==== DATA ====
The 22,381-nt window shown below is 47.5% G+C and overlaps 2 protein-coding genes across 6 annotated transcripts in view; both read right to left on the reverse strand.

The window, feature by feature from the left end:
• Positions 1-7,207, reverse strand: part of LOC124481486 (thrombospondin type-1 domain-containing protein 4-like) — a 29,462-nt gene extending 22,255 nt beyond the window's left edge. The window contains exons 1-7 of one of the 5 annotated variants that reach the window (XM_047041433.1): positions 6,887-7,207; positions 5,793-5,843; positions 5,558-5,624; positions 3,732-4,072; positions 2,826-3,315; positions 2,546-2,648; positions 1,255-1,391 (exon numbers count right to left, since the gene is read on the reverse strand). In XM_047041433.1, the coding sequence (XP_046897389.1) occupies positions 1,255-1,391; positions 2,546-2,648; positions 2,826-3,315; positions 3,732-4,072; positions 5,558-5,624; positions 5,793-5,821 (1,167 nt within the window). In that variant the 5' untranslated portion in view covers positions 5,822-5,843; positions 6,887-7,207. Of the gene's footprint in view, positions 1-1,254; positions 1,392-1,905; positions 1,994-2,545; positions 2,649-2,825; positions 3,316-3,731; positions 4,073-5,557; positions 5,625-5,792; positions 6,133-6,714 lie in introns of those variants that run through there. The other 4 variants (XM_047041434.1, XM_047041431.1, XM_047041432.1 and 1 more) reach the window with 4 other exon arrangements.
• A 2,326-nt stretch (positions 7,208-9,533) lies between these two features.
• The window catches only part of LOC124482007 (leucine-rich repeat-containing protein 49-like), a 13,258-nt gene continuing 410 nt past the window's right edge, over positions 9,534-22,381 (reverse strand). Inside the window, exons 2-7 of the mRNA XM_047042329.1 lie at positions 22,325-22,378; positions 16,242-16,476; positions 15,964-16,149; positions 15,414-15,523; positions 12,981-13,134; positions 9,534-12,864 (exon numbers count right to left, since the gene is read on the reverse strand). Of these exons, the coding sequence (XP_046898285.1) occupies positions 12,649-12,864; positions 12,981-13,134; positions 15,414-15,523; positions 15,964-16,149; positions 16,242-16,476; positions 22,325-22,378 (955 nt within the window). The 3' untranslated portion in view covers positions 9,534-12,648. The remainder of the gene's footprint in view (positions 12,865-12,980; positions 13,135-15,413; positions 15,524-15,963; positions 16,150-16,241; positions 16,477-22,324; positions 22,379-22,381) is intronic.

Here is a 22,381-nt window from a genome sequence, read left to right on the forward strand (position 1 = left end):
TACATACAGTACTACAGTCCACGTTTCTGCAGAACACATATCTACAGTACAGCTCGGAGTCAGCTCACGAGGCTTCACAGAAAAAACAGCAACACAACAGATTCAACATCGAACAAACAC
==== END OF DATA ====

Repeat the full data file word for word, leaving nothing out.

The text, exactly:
The 22,381-nt window shown below is 47.5% G+C and overlaps 2 protein-coding genes across 6 annotated transcripts in view; both read right to left on the reverse strand.

The window, feature by feature from the left end:
• Positions 1-7,207, reverse strand: part of LOC124481486 (thrombospondin type-1 domain-containing protein 4-like) — a 29,462-nt gene extending 22,255 nt beyond the window's left edge. The window contains exons 1-7 of one of the 5 annotated variants that reach the window (XM_047041433.1): positions 6,887-7,207; positions 5,793-5,843; positions 5,558-5,624; positions 3,732-4,072; positions 2,826-3,315; positions 2,546-2,648; positions 1,255-1,391 (exon numbers count right to left, since the gene is read on the reverse strand). In XM_047041433.1, the coding sequence (XP_046897389.1) occupies positions 1,255-1,391; positions 2,546-2,648; positions 2,826-3,315; positions 3,732-4,072; positions 5,558-5,624; positions 5,793-5,821 (1,167 nt within the window). In that variant the 5' untranslated portion in view covers positions 5,822-5,843; positions 6,887-7,207. Of the gene's footprint in view, positions 1-1,254; positions 1,392-1,905; positions 1,994-2,545; positions 2,649-2,825; positions 3,316-3,731; positions 4,073-5,557; positions 5,625-5,792; positions 6,133-6,714 lie in introns of those variants that run through there. The other 4 variants (XM_047041434.1, XM_047041431.1, XM_047041432.1 and 1 more) reach the window with 4 other exon arrangements.
• A 2,326-nt stretch (positions 7,208-9,533) lies between these two features.
• The window catches only part of LOC124482007 (leucine-rich repeat-containing protein 49-like), a 13,258-nt gene continuing 410 nt past the window's right edge, over positions 9,534-22,381 (reverse strand). Inside the window, exons 2-7 of the mRNA XM_047042329.1 lie at positions 22,325-22,378; positions 16,242-16,476; positions 15,964-16,149; positions 15,414-15,523; positions 12,981-13,134; positions 9,534-12,864 (exon numbers count right to left, since the gene is read on the reverse strand). Of these exons, the coding sequence (XP_046898285.1) occupies positions 12,649-12,864; positions 12,981-13,134; positions 15,414-15,523; positions 15,964-16,149; positions 16,242-16,476; positions 22,325-22,378 (955 nt within the window). The 3' untranslated portion in view covers positions 9,534-12,648. The remainder of the gene's footprint in view (positions 12,865-12,980; positions 13,135-15,413; positions 15,524-15,963; positions 16,150-16,241; positions 16,477-22,324; positions 22,379-22,381) is intronic.

Here is a 22,381-nt window from a genome sequence, read left to right on the forward strand (position 1 = left end):
TACATACAGTACTACAGTCCACGTTTCTGCAGAACACATATCTACAGTACAGCTCGGAGTCAGCTCACGAGGCTTCACAGAAAAAACAGCAACACAACAGATTCAACATCGAACAAACAC